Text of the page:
News

  • Pickens County deputies are searching for an armed fugitive.  Authorities are looking for Nicholas Bishop in the area of Priest Circle in Talking Rock.  Bishop is believed to be armed with a handgun and on foot after he abandoned a stolen vehicle around 2 p.m.  If you see him, call 911 immediately. Officials say do not attempt to approach him. - Please return for updates.
  • One more time, Doris Payne, the 86-year-old infamous international jewel thief, has pleaded guilty to the usual crime. She admitted Wednesday to stealing a necklace from Von Maur at Perimeter Mall last year, the DeKalb County District Attorney’s Office said. Payne, who recently said she’s been dealing with a possibly cancerous tumor, was sentenced to 120 days of house arrest and three years of probation.  She was also banned from all Von Maur locations and every mall in DeKalb County. Payne, who’d been free on bond, was arrested last month for missing a court date. Shortly after the would-be appearance, she told The Atlanta Journal-Constitution she wasn’t medically able to attend. “I ain’t runnin’,” she said in a phone interview. “I’ve never in my life been late for court. Last month, Payne was deemed too ill to stand trial by the judge presiding over a Fulton County case stemming from a missing set of earrings at Phipps Plaza. Payne has been open about her habits of theft, which she detailed in a documentary called, “The Life and Crimes of Doris Payne.” RELATED: Huge DeKalb center with (at least) 8 popular chains is opening soon RELATED: Cop helps elderly woman who got kicked out of dentist office in DeKalb RELATED: A DeKalb family’s tale of two dead bodies and a crying baby girl Like DeKalb County News Now on Facebook | Follow on Twitter and Instagram
  • A drunken driver destroyed a row of headstones at a historic Carrollton cemetery, causing tens of thousands of dollars' worth of damage, police said. According to police, the driver was coming down Martin Luther King Street on March 19, ran a stop sign, jumped a curb and crashed into the city-owned cemetery. The broken headstones range in date from the late 1800s to 1950. 'And what we discussed is, if one is damaged beyond repair, we'll put something back that's respectful. It's hard to replace it with the exact same item. The families aren't around anymore, so the city will take on the responsibility,' city manager Tim Grizzard said. TRENDING STORIES: Thousands of Georgians could lose food stamps next week 16-year-old in custody after hoax call about school gunman Food prices at SunTrust Park vs. Mercedes-Benz Stadium: What's the difference? The 35-year-old driver, Ray Antonio Baker, was arrested and charged with DUI. City officials said they will ask his insurance carrier to pay for the damage. 'Our plan is to go after the individual's insurance to pay for repairs. If that doesn't pay for everything, the city will certainly pick up the tab,' Grizzard said. Officials said this isn't the first time a driver has damaged headstones, but it's not a big enough problem to put up a wall. 'It's not something that has happened often enough that we need to put up a barrier. If it was a recurrent spot, we would do something,' Grizzard said. City officials said it could take weeks to repair the damage.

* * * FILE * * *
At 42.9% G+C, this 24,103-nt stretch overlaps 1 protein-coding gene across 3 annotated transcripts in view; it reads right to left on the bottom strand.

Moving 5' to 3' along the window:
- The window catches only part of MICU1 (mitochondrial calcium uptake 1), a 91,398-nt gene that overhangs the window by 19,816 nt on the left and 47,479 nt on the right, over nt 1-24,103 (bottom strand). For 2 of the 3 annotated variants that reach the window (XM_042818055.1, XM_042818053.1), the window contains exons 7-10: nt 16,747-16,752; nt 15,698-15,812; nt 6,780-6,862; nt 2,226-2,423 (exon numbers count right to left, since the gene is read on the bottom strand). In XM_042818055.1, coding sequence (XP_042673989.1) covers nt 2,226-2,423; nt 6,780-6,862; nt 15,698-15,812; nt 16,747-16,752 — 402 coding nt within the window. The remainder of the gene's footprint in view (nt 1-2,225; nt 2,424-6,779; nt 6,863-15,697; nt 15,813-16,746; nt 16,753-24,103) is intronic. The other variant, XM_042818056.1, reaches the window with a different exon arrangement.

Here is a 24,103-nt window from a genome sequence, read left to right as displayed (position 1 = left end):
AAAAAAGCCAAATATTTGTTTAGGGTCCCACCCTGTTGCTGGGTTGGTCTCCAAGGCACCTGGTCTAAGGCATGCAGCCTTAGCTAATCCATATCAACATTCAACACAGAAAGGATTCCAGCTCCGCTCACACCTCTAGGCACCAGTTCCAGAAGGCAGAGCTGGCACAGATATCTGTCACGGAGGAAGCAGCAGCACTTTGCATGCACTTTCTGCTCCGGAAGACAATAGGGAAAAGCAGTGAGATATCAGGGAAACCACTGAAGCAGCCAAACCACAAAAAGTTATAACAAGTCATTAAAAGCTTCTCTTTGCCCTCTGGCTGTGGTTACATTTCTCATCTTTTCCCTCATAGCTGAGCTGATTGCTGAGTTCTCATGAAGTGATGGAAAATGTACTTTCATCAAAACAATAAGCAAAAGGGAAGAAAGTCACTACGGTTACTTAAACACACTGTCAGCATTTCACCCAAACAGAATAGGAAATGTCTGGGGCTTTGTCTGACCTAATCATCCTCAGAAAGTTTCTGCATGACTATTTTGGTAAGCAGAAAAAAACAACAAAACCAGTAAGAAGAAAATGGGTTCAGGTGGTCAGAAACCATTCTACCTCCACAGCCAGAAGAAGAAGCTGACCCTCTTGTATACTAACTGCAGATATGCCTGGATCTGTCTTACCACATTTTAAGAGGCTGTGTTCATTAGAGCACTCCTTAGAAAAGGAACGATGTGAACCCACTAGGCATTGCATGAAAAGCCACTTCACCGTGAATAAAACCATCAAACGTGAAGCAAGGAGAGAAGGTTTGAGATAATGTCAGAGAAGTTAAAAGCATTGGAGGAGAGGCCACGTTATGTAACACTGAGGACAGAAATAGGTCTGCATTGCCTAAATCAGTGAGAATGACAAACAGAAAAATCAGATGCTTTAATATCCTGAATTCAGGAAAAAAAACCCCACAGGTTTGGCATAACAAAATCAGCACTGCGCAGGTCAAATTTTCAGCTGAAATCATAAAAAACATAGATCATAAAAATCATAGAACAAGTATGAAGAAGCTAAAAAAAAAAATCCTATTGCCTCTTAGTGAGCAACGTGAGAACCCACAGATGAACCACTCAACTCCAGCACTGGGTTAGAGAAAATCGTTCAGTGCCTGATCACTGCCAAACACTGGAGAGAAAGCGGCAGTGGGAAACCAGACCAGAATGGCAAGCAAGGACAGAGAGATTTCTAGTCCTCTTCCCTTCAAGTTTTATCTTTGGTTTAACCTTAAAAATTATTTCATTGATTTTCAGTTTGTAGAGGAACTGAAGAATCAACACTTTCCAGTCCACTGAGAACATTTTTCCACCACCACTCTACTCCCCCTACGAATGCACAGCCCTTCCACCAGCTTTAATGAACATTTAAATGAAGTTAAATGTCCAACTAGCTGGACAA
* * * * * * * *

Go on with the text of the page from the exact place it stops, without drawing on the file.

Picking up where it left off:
• Their hug was silent, their smiles broad. After more than six weeks in custody, a Mexican man who had been arrested despite his participation in a program designed to prevent the deportation of those brought to the U.S. illegally as children was freed Wednesday pending deportation proceedings. Daniel Ramirez Medina, 24, greeted his brother — also a participant in the program — in the lobby of the Federal Detention Center in Tacoma, surrounded by lockers and metal detectors. 'He's free to go,' a guard told them, and after conferring with one of his lawyers, Ramirez stepped into the sunshine and hugged his brother again for a crowd of news cameras waiting just beyond the chain link-and-barbed wire fence. He spoke to reporters briefly in Spanish, thanking his supporters, and later issued a written statement in English through his lawyers. 'I'm so happy to be reunited with my family today and can't wait to see my son,' it said. 'This has been a long and hard 46 days, but I'm so thankful for the support that I've gotten from everyone who helped me and for the opportunity to live in such an amazing country. I know that this isn't over, but I'm hopeful for the future, for me and for the hundreds of thousands of other Dreamers who love this country like I do.' Judge John Odell in Tacoma approved freeing the 24-year-old Ramirez on $15,000 bond until his next immigration court hearing. Immigration agents arrested him last month in suburban Seattle, saying he acknowledged affiliating with gangs. Officials then revoked his protected status. Ramirez adamantly denies any gang ties or making any such admission. He spent 40 minutes answering questions from prosecutors during a two-hour hearing Tuesday, repeatedly denying any gang connections, his attorney, Mark Rosenbaum, said. 'He answered every question the government put to him,' Rosenbaum said. 'He stayed true, and the government had no evidence whatsoever.' U.S. Immigration and Customs Enforcement issued a statement Wednesday noting that Ramirez's own attorneys had twice declined to have their client participate in bond hearings that could have resulted in his earlier release — something his lawyers said was designed to keep his case in federal court, rather than immigration court. Immigration agents arrested Ramirez on Feb. 10 at an apartment complex where they had gone to arrest his father, a previously deported felon. Ramirez, who came to the U.S. at 7, has no criminal record and twice passed background checks to participate in the Deferred Action for Childhood Arrivals program, which allows young people brought to the U.S. illegally as children to stay in the country and work. Immigration officials have started deportation proceedings against him. His legal team, which includes the Los Angeles based pro-bono firm Public Counsel as well as Harvard Law professor Laurence Tribe, have pressed claims in federal court that the arrest and detention violated Ramirez's constitutional rights. They sought to keep the case out of immigration court, saying U.S. District Court was better suited to handle those claims. A federal magistrate judge in Seattle agreed to hear the constitutional claims, but declined to release him in the meantime. U.S. District Judge Ricardo Martinez upheld the decision not to release him last week, saying he instead should challenge his detention in immigration court. Martinez nevertheless said 'many questions remain regarding the appropriateness of the government's conduct' in arresting him. Among those questions, his lawyers have said, is whether U.S. Immigration and Customs Enforcement agents misinterpreted a tattoo on his forearm when they described it as a 'gang tattoo' in an arrest report. The lawyers say the tattoo, which says 'La Paz BCS,' pays homage to the city of La Paz in the Mexican state of Baja California Sur, where he was born. Ramirez's case is one of several recent arrests that have left immigration activists fearing an erosion of protections under the DACA program instituted by President Barack Obama in 2012. ICE agents in Portland, Oregon, on Sunday arrested Francisco J. Rodriguez Dominguez, a DACA participant who was brought to the U.S. from Morelia, in Mexico's Michoacan state, at age 5. Last December, he entered a diversion program following a drunken driving arrest and had attended all his court dates and required meetings, the American Civil Liberties Union of Oregon said in a statement. The agency said Monday that it targeted Rodriguez Dominguez because of the DUI and that he would be released on bond pending deportation proceedings. About 750,000 immigrants have enrolled in the DACA program since it began.